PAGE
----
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Evolution Revolution

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c. 1830: Lyell
(Rise of Evolution)

Lyell describes immense age of Earth. Most naturalists of the early 19th century think that the history of Earth -- and life on it -- spans vast ages. Charles Lyell helps further this idea by arguing that slow-moving, gradual processes explain Earth's geology. He echoes his mentor, James Hutton, who wrote that Earth's history has "No vestige of a beginning. No prospect of an end." And Lyell becomes a mentor himself to Charles Darwin. Darwin takes a copy of Lyell's Principles of Geology on his Beagle voyage, and later will apply Lyell's notion of gradual change to his theory of how species evolve.

1831-1836: Beagle Voyage
(Rise of Evolution)

Beagle voyage transforms Darwin. The voyage of the HMS Beagle -- which carries Charles Darwin to tropical forests, Andean peaks, and the Galapagos Islands -- is the most important experience of his life as a scientist. When Darwin begins his voyage around the world, he intends to spend his life in the clergy. But five years later, at the end of what was to be a two-year trip, he is a changed man. He is now committed to a life discovering nature's laws. And the collections he returns with -- particularly fossils from South America and creatures from the Galapagos Islands -- become the basis of his budding ideas about evolution.

1837: Darwin's Secret
(Rise of Evolution)

Darwin starts secret notebooks. As experts sort through his Beagle collections, Darwin feels compelled to pursue what he knows is a radical -- even dangerous -- idea. His Galapagos birds, in particular, seem to point out that new species can evolve over time from a common ancestor. Darwin labels one of his secret notebooks "Transmutation of Species," and in it he sketches his first "tree of life." It is a metaphor for how new species evolve.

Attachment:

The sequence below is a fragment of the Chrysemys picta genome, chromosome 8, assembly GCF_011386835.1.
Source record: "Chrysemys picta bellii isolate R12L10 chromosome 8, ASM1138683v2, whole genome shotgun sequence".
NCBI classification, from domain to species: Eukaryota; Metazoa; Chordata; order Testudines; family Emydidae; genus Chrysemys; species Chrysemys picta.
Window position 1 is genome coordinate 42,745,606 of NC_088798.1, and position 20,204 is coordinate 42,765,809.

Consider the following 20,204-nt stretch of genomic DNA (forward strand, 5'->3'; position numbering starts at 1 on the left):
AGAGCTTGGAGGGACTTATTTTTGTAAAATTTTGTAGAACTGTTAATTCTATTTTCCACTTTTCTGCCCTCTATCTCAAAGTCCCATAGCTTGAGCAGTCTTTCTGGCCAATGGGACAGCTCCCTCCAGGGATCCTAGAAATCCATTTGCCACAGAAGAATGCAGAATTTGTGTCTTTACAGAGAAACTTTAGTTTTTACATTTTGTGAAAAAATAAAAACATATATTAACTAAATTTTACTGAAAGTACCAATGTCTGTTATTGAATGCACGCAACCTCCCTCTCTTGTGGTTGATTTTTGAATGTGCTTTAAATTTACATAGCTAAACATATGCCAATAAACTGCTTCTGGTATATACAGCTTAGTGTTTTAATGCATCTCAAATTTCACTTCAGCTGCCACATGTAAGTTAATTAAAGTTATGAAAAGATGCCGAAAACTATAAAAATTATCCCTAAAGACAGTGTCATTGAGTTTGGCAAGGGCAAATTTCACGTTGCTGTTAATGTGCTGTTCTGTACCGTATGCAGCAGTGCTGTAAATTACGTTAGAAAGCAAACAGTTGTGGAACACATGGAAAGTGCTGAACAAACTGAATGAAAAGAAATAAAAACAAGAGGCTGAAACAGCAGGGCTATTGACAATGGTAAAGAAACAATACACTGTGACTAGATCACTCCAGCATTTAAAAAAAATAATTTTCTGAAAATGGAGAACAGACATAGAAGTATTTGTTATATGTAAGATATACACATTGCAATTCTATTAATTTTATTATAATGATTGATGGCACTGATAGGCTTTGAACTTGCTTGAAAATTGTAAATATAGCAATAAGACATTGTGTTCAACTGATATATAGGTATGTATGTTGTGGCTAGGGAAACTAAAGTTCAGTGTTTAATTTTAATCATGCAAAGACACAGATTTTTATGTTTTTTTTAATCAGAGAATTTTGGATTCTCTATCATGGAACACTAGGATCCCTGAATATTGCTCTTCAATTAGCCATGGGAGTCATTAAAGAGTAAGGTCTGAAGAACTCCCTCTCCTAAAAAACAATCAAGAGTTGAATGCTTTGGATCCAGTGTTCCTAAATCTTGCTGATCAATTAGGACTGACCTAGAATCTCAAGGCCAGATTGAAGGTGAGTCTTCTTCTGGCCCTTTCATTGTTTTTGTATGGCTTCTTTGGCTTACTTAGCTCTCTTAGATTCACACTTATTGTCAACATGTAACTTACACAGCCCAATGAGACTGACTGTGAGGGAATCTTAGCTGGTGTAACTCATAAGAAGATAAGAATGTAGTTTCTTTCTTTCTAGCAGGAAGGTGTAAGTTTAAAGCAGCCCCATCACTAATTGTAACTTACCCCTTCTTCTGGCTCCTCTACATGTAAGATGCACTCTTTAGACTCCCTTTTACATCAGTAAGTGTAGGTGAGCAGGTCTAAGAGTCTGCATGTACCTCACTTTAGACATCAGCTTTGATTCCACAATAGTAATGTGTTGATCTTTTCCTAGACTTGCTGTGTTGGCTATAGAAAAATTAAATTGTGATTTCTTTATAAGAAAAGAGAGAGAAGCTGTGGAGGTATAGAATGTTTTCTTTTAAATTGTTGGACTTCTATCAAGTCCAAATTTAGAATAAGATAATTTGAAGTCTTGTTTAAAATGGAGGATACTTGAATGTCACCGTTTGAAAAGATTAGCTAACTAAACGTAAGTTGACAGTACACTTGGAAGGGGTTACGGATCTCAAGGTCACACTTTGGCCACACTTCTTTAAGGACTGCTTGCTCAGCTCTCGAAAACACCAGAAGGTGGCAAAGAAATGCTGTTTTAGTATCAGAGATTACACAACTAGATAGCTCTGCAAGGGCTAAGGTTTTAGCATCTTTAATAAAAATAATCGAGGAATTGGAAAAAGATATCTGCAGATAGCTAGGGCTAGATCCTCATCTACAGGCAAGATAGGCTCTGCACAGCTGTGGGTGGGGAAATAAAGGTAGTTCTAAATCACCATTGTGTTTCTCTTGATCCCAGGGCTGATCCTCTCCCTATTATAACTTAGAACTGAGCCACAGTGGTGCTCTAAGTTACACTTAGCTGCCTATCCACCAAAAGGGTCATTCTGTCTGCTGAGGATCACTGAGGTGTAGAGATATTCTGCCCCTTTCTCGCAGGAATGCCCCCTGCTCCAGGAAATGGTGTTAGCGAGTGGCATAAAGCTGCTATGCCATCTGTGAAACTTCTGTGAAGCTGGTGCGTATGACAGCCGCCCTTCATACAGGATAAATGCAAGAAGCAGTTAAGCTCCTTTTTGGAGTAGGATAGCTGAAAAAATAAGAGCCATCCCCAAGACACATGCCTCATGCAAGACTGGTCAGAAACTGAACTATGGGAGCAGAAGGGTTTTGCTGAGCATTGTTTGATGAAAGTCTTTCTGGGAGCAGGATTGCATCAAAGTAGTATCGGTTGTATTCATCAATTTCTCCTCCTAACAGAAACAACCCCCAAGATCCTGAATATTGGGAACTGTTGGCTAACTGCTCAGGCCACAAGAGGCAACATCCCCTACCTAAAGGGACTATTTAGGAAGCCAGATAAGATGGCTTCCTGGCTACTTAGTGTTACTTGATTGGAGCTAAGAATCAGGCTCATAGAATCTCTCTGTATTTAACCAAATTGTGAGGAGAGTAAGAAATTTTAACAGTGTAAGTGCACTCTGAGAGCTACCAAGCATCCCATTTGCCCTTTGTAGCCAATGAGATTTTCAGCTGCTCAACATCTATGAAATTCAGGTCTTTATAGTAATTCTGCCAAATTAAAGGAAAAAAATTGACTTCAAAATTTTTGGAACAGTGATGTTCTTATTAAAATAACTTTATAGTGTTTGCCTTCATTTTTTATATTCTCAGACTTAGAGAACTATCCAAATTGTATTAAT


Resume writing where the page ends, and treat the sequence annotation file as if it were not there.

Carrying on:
1844: Anonymous
(Rise of Evolution)

Anonymous pamphlet on evolution strikes fury. Vestiges of the Natural History of Creation becomes a notorious bestseller in England. Author Robert Chambers, fearful of attack, publishes his evolutionary ideas anonymously, and rightly so: scientists and clergy alike rally against it. One of Darwin's former Cambridge teachers, the prominent geologist Reverend Adam Sedgwick, leads the charge with an 85-page critical review. While secretly supporting its premise, even Darwin agrees that the work is marred by faulty reasoning.

c. 1846: Lord Kelvin
(Evolution Challenged)

Lord Kelvin calculates the age of Earth. One of Britain's most distinguished scientists proclaims that Earth is roughly 100 million years old. William Thomson, later known as Lord Kelvin, arrives at this estimate by assuming that Earth has cooled steadily since it first formed as a molten mass. Kelvin later broadens his estimate to 20 to 400 million years old. His scientific finding, unlike Bishop Ussher's 4004 B.C. date for the Creation, troubles Darwin. Is 20 million years enough time for the diversity of life on Earth to evolve?

-> Go to 1850


Intro | 1635 | 1700 | 1800 | 1825 | 1850 | 1860 | 1875 | 1900
1910 | 1925 | 1930 | 1950 | 1960 | 1970 | 1980 | 1990 | 2000

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